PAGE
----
A few months back my Hubby, Greg was looking in the clearance aisle at one of our local WalMart stores. Greg likes to meander through that area, because you just never what kind of a deal you’re are going find. He scored some amazing deals on wild bird food. We are talking really good deals, here. So he bought what he could and came home with a carload of bird seed, hummingbird nectar, round suet balls and large boxes of suet cakes. Things were priced in the 10 cent – 40 cent range for the suet nectar; the bag of seed was not much more. The purchase took up the back seat of the car.
Just so you know, I rarely feed the birds in our yard. I enjoy them but tend to not supplement their natural feed with seed. I keep a variety of perennial plants, have a small man-made pond, rotting logs with insects, and have a hedgerow area that provides shelter.
I had tried setting up bird feeders when I first move here. That lasted about 2 weeks. The birds emptied a feeder in a day and I quickly decided that this was an expensive hobby. As the years went on, I’d watch my neighbors feeding the birds, and enjoy it from a distance.
So, when Greg brought home his treasure trove of bird treats, I wasn’t that enthusiastic at first. But we were going into winter weather and I thought maybe this would be a nice thing to do. I went ahead and set up two areas with feeding stations, one was near the fence, where my neighbor’s feeder was.
Almost instantly, there was a flurry of feathers and a lot of noise. At least 50 birds of varying shapes and sizes descending to the feeding areas. I didn’t think we had that many birds in the yard!
Over the next month I experimented with different ways of putting out the feed. I had one bird feeder for seed. Since I set up two feeding areas, I decided to just scatter the seeds onto a homemade platform and the rest on the ground. That worked fine, but nothing really suited holding the suet. I finally settled on an old wire hanging planter, the kind where you put a coco pad insert to hold the dirt in place and put the suet in that.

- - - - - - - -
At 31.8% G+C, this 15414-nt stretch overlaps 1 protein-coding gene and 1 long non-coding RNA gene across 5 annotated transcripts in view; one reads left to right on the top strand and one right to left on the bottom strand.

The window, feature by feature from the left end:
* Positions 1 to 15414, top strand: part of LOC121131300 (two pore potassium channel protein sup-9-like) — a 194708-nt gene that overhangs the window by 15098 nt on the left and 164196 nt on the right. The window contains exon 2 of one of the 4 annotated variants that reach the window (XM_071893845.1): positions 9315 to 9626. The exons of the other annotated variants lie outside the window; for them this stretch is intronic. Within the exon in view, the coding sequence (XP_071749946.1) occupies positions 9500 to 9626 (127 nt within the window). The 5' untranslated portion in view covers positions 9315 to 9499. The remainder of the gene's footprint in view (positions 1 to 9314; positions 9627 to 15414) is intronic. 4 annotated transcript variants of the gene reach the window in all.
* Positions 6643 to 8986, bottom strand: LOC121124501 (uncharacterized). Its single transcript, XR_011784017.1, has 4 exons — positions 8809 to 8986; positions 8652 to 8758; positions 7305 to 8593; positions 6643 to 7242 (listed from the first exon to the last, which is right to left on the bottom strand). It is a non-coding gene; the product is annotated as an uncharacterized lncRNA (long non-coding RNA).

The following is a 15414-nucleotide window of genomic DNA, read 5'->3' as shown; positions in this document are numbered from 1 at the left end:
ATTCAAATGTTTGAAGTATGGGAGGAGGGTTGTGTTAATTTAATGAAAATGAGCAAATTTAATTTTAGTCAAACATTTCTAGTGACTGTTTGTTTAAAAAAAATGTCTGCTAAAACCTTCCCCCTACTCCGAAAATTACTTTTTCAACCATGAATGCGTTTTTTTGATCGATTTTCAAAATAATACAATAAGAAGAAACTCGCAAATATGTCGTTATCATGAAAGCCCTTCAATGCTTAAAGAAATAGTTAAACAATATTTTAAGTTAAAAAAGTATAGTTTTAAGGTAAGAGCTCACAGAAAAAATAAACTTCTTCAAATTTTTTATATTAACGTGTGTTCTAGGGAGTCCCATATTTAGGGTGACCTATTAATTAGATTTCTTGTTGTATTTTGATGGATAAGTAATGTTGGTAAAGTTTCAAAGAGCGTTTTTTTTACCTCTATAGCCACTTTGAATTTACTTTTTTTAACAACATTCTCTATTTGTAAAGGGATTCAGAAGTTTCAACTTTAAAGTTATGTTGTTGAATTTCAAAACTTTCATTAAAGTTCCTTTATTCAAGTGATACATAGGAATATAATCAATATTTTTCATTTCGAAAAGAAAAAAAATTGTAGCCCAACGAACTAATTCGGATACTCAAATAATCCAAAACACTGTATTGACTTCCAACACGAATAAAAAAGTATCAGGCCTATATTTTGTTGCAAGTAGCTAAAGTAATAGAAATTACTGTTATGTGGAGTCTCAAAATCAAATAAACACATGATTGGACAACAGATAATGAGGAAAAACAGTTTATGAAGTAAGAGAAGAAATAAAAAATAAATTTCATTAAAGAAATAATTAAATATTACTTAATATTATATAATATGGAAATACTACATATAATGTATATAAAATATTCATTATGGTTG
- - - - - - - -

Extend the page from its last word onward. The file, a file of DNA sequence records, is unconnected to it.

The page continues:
I didn’t put a whole lot of effort into all of this at the beginning. I was just using up what Greg had bought. I was being frugal. I couldn’t see wasting the bird food and it was winter, after all. I also wasn’t going buy new feeders for just the “winter.”
What I didn’t count on was getting addicted to all of the bird activity in yard. I’d go out in the mornings, check the feeding areas, refilling the table or breaking the ice in the water dishes. That wasn’t a big deal, I thought, since I had to go and clean out Avy’s water bucket, too.
On my earlier experiments with making holders for the suet cakes, I tried just leaving on the feed table. The next day I found my suet cakes on the lawn. Avalanche, our dog, decided he liked the taste of the suet and found the feeding table was in easy reach of his nose (and mouth). He’d steal the suet cake, lay on the grass, lick off of the peanut butter coating and spit out the seeds. Lovely!
Last month, I found myself digging out the binoculars to check out a bird that was bugging the smaller birds. It turned out to be a Cooper’s hawk. I tried to scare him away, but he just ignored me.
The cat’s are also interested in this new venture. Fortunately, there hasn’t really been an increase in bird casualties. But, they do like to hide in the bushes and watch. The birds are wise to them, though, and get silent when they are around.
My neighbors, have commented on the flurry of birds in my yard, as well. They do what I used to do, watch them over the fence. It balances out. And they don’t mind not having to buy as much seed.
As I mentioned, we now have a lot of birds. I’ve tried to make a list of the varying types, but I think I need to take pictures so I can see all of the details when I go to look them up. I know I should have been doing that from the start, but I’m not a picture taker, unless I have a distinct reason. So far, I’ve seen Starlings, Mourning Doves, California Quail, Yellow Rumped Warblers, Blue Jays, House Finches, Ravens, Robins, and the sweetest little Downey Woodpecker. There are a bunch more I haven’t identified, so I guess I now have that reason to take pictures.
Am I going to stick with this new winter activity? Probably. I know I said it was an expensive hobby. And it would be if I hadn’t made some changes in the yard over the years. Between the pond, the birdbaths, the hedgerows, the Russian olive trees, the old logs, and the berry bushes, I have a lot of resources in the yard for them already. So filling the feeder and scattering some seed around the yard during the summer won’t be that big of a deal.
It’s also another source of company in the yard that doesn’t need to wear a COVID mask while visiting.